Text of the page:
Fantastic Beasts and How to Slay Them: Imp & Pixie

In Dungeons & Dragons, size isn’t everything, but it is important.

Whether a creature is ‘tiny’, ‘large’ or ‘gargantuan’, size has a mechanical affect. A human-sized sword will usually to one die-worth of damage, whereas a giant is going to hit you with at least three dice loads of damage. Health depends on how many ‘hit dice’ a character has, but the size of a creature changes the dice you are rolling. A regular spider will have d4s, whilst a giant spider gets the eight-sided guys.

Size often informs the other stats a creature has. A small creature is likely to have a much lower Strength Score. There’s no defined rule in-game, but there’s a logic to it. A mouse, try as they might, is not going to win a tug-of-war against an elephant. Larger creatures are going to be naturally stronger because of their sheer mass.

All of these leads me to this point: building monster stats for the Imps and Pixies of the Potterverse required some careful thought.

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Fantastic Beasts and How to Slay Them: Horned Serpent

Word of the day: ophidiophobia – fear of snakes

Arachnapobia is the one irrational fear we’ve all heard of, but lots of people are afraid of snakes. I suppose that’s down to the likelihood of each phobia popping up. In the UK, you are much more likely to meet an itty-bitty spider than you are to have any interaction with a snake.

I have one Dungeon & Dragons group that have never encountered a spider, monstrous or otherwise because of one friend’s intense phobia. And it’s a good rule to have – D&D has a some alarming arachnids with extra powers. Not content with ‘giant spiders’, the Monster Manual also includes stats for a ‘phase spider’. These monstrosities can shift in and out of the current plane of existence, reappearing wherever they feel like.

I mention this, because the Horned Serpent taps into the same mentality: take a creature people have a primal reaction to, and give it magical powers.

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Fantastic Beasts and How to Slay Them: Horklump

When is a mushroom not a mushroom?

It looks like a mushroom, smells like a mushroom, lives it’s life in the way that a mushroom does. But uproot this super-rapid breeder and you’ll see tentacles, not roots. Oh yes, this mushroom is actually an animal that barely does anything. That’s cool I guess.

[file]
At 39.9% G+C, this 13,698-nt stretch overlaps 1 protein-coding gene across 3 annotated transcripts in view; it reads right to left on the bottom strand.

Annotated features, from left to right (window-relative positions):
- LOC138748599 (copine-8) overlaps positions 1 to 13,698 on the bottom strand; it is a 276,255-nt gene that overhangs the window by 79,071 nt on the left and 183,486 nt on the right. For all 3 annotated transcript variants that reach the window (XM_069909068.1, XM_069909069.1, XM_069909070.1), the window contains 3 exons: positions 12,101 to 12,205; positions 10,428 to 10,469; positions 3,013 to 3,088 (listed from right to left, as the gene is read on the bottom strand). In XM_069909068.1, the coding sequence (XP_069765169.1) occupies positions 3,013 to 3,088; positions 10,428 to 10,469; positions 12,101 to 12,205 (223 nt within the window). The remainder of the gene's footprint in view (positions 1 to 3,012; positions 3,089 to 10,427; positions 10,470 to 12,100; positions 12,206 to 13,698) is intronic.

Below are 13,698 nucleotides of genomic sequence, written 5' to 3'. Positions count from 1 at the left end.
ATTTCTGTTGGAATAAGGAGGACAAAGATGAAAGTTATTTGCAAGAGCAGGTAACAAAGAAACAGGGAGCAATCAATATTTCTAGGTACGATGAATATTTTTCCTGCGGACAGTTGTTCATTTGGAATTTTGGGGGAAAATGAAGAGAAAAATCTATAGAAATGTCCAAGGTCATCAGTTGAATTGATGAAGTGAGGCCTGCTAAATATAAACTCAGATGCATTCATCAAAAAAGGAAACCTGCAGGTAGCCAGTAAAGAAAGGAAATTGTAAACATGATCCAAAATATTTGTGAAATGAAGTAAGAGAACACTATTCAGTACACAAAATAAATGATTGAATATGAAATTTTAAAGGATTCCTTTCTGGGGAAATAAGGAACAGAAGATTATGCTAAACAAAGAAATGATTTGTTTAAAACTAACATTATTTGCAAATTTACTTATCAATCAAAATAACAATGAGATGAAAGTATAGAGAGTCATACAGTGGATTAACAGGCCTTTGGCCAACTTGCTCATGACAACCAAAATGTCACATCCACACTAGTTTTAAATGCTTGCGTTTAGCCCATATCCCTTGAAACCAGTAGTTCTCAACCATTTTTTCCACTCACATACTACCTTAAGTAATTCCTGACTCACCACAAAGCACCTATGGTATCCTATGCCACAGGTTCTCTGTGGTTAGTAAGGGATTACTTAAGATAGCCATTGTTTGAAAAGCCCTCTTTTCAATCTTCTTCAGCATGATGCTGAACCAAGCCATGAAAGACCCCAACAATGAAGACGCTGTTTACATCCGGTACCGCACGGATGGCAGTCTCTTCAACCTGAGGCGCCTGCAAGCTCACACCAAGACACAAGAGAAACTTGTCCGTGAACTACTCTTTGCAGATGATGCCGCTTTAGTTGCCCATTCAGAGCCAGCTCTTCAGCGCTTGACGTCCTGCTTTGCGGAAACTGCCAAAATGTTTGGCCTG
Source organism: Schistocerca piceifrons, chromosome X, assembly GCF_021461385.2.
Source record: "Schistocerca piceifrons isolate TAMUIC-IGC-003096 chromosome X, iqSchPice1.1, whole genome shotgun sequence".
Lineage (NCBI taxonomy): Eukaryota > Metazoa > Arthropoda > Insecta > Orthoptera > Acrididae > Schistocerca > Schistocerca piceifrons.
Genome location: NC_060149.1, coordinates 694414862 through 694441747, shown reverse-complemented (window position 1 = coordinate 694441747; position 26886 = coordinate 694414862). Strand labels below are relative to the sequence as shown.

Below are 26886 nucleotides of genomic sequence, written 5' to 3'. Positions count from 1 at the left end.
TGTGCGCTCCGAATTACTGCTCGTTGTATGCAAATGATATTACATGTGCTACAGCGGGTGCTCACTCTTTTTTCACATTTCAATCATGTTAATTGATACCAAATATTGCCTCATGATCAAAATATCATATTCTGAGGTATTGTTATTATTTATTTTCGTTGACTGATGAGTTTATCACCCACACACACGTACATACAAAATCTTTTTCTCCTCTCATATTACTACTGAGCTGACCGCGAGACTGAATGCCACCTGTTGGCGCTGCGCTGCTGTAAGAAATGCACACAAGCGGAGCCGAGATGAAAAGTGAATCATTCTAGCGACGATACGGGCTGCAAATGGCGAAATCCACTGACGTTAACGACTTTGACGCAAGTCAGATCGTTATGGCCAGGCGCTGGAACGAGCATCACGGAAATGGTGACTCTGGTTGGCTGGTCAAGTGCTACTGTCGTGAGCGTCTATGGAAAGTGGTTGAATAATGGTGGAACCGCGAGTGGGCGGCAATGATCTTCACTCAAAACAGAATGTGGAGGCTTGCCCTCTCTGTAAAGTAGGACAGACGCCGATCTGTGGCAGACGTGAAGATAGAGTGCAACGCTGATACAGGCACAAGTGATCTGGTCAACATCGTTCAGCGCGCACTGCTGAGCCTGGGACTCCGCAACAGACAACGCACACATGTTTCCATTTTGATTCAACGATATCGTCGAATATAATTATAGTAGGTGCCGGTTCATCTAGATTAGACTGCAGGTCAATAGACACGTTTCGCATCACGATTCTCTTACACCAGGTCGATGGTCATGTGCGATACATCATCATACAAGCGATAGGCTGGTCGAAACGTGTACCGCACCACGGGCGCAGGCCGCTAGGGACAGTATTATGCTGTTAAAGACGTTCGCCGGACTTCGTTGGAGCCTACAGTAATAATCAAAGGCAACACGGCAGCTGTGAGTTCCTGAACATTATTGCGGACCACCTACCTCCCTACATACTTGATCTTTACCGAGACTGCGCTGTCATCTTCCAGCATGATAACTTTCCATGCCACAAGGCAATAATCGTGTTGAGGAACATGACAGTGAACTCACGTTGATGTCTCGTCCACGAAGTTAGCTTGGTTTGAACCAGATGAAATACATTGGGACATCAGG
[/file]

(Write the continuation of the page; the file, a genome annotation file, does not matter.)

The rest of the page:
Doesn’t really do much for us in a Dungeons & Dragons campaign, but hey, we’re making them all.

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Fantastic Beasts and How to Slay Them: Hidebehind

I’ve made monsters from scratch. I’ve taken the existing D&D monster and given it a Fantastic Beasts tweak. This is the first time I’ve taken two homebrewed characters and smushed them together. But it makes sense for a Hidebehind. That’s pretty much how the species got started.

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Fantastic Beasts and How to Slay Them: Griffin & Hippogriff

It’s a two-for-one today.

Neither of these beasts really needs their own blogpost. I could push and pull and statistics about, but they are mechanically very similar creatures. Moreover, these are another pair of beasts that already exist in the D&D Monster Manual, and there’s not enough in Fantastic Beasts to really cause either creature to stand out as particularly different to the original.

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Fantastic Beasts and How to Slay Them: Graphorn

Now this is more like it.

The last few beasts I’ve given the D&D treatment to have been a little wimpy – pet ghouls, tiny glumbumbles and irritating gnomes – which are good for a low-level encounter or to add as a little curiosity. But I really wanted to get back to the beasts that are fantastically dangerous. Along comes the super-angry Graphorn, and I’m a happy gent.

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Fantastic Beasts and How to Slay Them: Gnome

This is the oddest beasts I’ve tackled so far. There’s plenty of Fantastic Beasts and Dungeons & Dragons monsters that have the same name/origins. So far, they’ve been different enough to make the creation of their game stats interesting.

A Gnome is not a beast or monster in D&D though. No, a Gnome is a playable race, with their own history, culture and intelligence.

Suggesting that a D&D Gnome was a small pest that infests gardens, steals vegetables and occasionally bites ankles would be extremely racist.

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Fantastic Beasts and How to Slay Them: Ghoul

This is another monster that shows up in D&D and the Potterverse. This time, the different is quite striking.

A fight with a pack of Dungeons & Dragons Ghouls can get nasty surprisingly quickly. A single claw swipe can cause paralysis, which makes every subsequent bite and scratch a Critical Hit. Visually, they are look like a powered up zombie, complete with bloated, blue skin and a glassy-eyed stare.

The Fantastic Beast ghoul is… sometimes kept as a pet?

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Fantastic Beasts and How to Slay Them: Demiguise

So on my trek through Fantastic Beasts, making them into D&D monsters, I missed one. Weirdly, the one I missed is a beast that can turn invisible and can avoid being captured because it can see the future.

But I finally caught them.

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